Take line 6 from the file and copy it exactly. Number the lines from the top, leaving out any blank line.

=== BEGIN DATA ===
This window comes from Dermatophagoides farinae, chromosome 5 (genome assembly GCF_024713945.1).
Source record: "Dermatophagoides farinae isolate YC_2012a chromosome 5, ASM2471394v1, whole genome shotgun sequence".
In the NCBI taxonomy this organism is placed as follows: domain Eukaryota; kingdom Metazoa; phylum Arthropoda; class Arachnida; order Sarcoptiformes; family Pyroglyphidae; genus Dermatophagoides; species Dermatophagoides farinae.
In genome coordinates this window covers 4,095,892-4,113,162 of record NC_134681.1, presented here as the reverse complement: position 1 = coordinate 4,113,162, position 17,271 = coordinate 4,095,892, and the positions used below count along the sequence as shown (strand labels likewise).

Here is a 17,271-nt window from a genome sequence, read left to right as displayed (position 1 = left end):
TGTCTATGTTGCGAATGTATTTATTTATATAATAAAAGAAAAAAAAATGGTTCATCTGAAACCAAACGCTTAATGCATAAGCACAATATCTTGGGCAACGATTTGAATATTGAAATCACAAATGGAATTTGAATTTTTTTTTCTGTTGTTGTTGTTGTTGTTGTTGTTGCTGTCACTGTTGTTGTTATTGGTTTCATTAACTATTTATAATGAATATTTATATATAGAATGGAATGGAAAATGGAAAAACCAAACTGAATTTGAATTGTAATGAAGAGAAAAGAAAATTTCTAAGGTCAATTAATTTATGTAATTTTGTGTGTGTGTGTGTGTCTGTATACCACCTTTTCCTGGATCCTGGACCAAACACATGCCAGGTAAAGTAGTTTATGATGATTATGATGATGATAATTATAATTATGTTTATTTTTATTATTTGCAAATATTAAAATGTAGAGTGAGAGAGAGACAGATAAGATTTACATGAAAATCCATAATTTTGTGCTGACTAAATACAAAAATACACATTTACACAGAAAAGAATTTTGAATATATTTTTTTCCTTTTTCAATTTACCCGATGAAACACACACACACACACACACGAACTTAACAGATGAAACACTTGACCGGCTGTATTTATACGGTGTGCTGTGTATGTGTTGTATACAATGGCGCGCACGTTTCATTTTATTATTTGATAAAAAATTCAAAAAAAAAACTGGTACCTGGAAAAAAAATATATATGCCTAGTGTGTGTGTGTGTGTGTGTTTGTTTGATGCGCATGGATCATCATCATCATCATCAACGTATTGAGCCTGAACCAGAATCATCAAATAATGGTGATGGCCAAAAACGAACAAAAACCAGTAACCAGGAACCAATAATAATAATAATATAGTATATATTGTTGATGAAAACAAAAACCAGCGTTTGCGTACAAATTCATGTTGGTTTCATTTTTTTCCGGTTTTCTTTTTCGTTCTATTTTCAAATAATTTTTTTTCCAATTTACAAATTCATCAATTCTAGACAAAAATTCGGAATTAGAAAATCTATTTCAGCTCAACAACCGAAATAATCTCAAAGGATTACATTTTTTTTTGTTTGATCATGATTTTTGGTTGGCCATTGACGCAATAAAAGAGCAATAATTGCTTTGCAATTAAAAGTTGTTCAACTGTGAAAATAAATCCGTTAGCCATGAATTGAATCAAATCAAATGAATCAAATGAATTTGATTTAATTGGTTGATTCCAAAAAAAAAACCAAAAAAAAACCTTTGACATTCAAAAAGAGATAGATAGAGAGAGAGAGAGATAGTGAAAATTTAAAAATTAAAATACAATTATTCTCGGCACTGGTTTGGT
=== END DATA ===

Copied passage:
TGTCTATGTTGCGAATGTATTTATTTATATAATAAAAGAAAAAAAAATGGTTCATCTGAAACCAAACGCTTAATGCATAAGCACAATATCTTGGGCAACGATTTGAATATTGAAATCACAAATGGAATTTGAATTTTTTTTTCTGTTGTTGTTGTTGTTGTTGTTGTTGCTGTCACTGTTGTTGTTATTGGTTTCATTAACTATTTATAATGAATATTTATATATAGAATGGAATGGAAAATGGAAAAACCAAACTGAATTTGAATTGTAATGAAGAGAAAAGAAAATTTCTAAGGTCAATTAATTTATGTAATTTTGTGTGTGTGTGTGTGTCTGTATACCACCTTTTCCTGGATCCTGGACCAAACACATGCCAGGTAAAGTAGTTTATGATGATTATGATGATGATAATTATAATTATGTTTATTTTTATTATTTGCAAATATTAAAATGTAGAGTGAGAGAGAGACAGATAAGATTTACATGAAAATCCATAATTTTGTGCTGACTAAATACAAAAATACACATTTACACAGAAAAGAATTTTGAATATATTTTTTTCCTTTTTCAATTTACCCGATGAAACACACACACACACACACACGAACTTAACAGATGAAACACTTGACCGGCTGTATTTATACGGTGTGCTGTGTATGTGTTGTATACAATGGCGCGCACGTTTCATTTTATTATTTGATAAAAAATTCAAAAAAAAAACTGGTACCTGGAAAAAAAATATATATGCCTAGTGTGTGTGTGTGTGTGTGTTTGTTTGATGCGCATGGATCATCATCATCATCATCAACGTATTGAGCCTGAACCAGAATCATCAAATAATGGTGATGGCCAAAAACGAACAAAAACCAGTAACCAGGAACCAATAATAATAATAATATAGTATATATTGTTGATGAAAACAAAAACCAGCGTTTGCGTACAAATTCATGTTGGTTTCATTTTTTTCCGGTTTTCTTTTTCGTTCTATTTTCAAATAATTTTTTTTCCAATTTACAAATTCATCAATTCTAGACAAAAATTCGGAATTAGAAAATCTATTTCAGCTCAACAACCGAAATAATCTCAAAGGATTACATTTTTTTTTGTTTGATCATGATTTTTGGTTGGCCATTGACGCAATAAAAGAGCAATAATTGCTTTGCAATTAAAAGTTGTTCAACTGTGAAAATAAATCCGTTAGCCATGAATTGAATCAAATCAAATGAATCAAATGAATTTGATTTAATTGGTTGATTCCAAAAAAAAAACCAAAAAAAAACCTTTGACATTCAAAAAGAGATAGATAGAGAGAGAGAGAGATAGTGAAAATTTAAAAATTAAAATACAATTATTCTCGGCACTGGTTTGGT